Link detected: yes


root@Tower:~# ethtool -S eth0
NIC statistics:
     rx_packets: 23693
     tx_packets: 8454
     rx_bytes: 2555871
     tx_bytes: 2043390
     rx_broadcast: 15934
     tx_broadcast: 599
     rx_multicast: 0
     tx_multicast: 0
     rx_errors: 0
     tx_errors: 0
     tx_dropped: 0
     multicast: 0
     collisions: 0
     rx_length_errors: 0
     rx_over_errors: 0
     rx_crc_errors: 0
     rx_frame_errors: 0
     rx_no_buffer_count: 0
     rx_missed_errors: 0
     tx_aborted_errors: 0
     tx_carrier_errors: 0
     tx_fifo_errors: 0
     tx_heartbeat_errors: 0
     tx_window_errors: 0
     tx_abort_late_coll: 0
     tx_deferred_ok: 4
     tx_single_coll_ok: 0
     tx_multi_coll_ok: 0
     tx_timeout_count: 0
     tx_restart_queue: 0
     rx_long_length_errors: 0
     rx_short_length_errors: 0
     rx_align_errors: 0
     tx_tcp_seg_good: 133
     tx_tcp_seg_failed: 0
     rx_flow_control_xon: 8
     rx_flow_control_xoff: 8
     tx_flow_control_xon: 0
     tx_flow_control_xoff: 0
     rx_long_byte_count: 2555871
     rx_csum_offload_good: 8751
     rx_csum_offload_errors: 0
     alloc_rx_buff_failed: 0
     tx_smbus: 0
     rx_smbus: 0
     dropped_smbus: 0

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I prefer rsync on native filesystems, but even so adding an smb layer shouldn't cause this drastic an effect.

 

Can we see your smb mount and rsync commands? Syslog maybe?

 

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I've found in the past that to gain the highest possible speed I needed to set up an rsync server.

This would by pass a filesystem protocol layer or an SSH layer.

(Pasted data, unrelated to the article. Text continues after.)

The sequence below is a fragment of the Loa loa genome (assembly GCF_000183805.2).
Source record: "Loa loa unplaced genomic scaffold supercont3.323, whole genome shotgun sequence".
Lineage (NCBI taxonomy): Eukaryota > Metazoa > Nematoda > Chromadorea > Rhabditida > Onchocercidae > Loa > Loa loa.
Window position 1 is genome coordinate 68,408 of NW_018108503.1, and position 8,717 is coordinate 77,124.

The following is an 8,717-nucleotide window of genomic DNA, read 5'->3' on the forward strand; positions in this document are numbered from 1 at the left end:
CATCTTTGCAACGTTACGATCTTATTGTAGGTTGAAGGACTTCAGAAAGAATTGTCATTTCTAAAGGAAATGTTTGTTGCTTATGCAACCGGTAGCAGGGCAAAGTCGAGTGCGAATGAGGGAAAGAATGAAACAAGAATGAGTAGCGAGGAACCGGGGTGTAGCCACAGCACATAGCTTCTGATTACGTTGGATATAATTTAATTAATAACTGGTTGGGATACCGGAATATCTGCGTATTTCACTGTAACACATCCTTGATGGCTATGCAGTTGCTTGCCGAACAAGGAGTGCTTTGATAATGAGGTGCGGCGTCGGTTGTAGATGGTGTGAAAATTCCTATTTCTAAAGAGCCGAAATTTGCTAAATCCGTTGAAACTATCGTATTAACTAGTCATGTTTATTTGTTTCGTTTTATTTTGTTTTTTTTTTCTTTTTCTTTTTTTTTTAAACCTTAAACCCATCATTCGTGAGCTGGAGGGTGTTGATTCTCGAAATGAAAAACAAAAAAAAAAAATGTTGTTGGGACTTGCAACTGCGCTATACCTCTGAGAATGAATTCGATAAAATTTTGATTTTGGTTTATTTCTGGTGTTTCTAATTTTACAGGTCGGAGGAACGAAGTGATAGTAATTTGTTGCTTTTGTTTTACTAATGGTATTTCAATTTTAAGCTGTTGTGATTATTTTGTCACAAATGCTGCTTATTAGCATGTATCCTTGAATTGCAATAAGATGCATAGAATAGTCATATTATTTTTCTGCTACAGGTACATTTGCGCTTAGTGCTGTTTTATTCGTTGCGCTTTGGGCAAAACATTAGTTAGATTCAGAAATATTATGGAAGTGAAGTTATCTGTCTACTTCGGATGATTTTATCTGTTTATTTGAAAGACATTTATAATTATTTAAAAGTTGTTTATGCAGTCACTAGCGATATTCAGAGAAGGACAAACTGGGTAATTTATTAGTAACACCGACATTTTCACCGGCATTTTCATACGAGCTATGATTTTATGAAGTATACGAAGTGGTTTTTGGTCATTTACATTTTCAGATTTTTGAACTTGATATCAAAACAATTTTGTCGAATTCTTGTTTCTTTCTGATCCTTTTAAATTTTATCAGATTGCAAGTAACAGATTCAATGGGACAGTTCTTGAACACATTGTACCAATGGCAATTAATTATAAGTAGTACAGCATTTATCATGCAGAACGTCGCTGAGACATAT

In one particular instance I had to use the option to set the SO_SNDBUF=,SO_RCVBUF= to matching high values on the client and server.

 

If you have parity enabled, 12-17MB/s over the network is what I have seen.

 

On my local machine from one drive to another, I burst at around 35MB/s but then drop to around 23MB/s depending on activity. But this is drive to drive.

 

My best performance over a network has always been client to remote direct rsync server.

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I prefer rsync on native filesystems, but even so adding an smb layer shouldn't cause this drastic an effect.

 

Can we see your smb mount and rsync commands? Syslog maybe?

 

 

I do the following:

 

mkdir /copy_disk1

smbmount //192.168.0.x/the/dir/here /copy_disk1

rsync -av --stats --progress /copy_disk/ /mnt/diskx

 

I'm really surprised by how slow the speed is between the two machines when Parity is disabled. I really enjoy rsync, but I'm wondering if there is something else or another way that I can copy between unraid servers at top speed?

 

It's weird that going from WIN7>unraid I get excellent speeds using Teracopy... I usually average around 30mbs.

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I'm wondering if there is something else or another way that I can copy between unraid servers at top speed?

 

I just mentioned that setting up an rsync server bypasses other network protocol layers

 

Put this in your inetd.conf

rsync  stream  tcp    nowait  root    /usr/sbin/tcpd  /usr/bin/rsync --daemon